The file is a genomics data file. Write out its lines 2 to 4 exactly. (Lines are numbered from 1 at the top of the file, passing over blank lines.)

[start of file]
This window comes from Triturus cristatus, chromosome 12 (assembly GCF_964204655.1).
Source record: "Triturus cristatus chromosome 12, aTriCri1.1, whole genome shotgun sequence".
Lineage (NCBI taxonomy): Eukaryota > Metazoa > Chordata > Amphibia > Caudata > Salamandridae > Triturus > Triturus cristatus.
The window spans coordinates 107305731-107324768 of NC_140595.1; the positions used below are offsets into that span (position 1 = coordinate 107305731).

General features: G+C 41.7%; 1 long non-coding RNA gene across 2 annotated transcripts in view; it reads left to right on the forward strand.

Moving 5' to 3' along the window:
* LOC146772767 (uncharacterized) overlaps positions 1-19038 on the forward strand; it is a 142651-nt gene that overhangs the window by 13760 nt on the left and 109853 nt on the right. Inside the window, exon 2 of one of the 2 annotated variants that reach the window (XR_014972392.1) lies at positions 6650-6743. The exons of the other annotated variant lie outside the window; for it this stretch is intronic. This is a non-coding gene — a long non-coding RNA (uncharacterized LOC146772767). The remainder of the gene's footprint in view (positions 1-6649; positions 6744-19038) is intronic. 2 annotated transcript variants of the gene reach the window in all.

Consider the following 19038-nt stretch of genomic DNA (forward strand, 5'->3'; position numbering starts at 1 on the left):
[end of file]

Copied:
Source record: "Triturus cristatus chromosome 12, aTriCri1.1, whole genome shotgun sequence".
Lineage (NCBI taxonomy): Eukaryota > Metazoa > Chordata > Amphibia > Caudata > Salamandridae > Triturus > Triturus cristatus.
The window spans coordinates 107305731-107324768 of NC_140595.1; the positions used below are offsets into that span (position 1 = coordinate 107305731).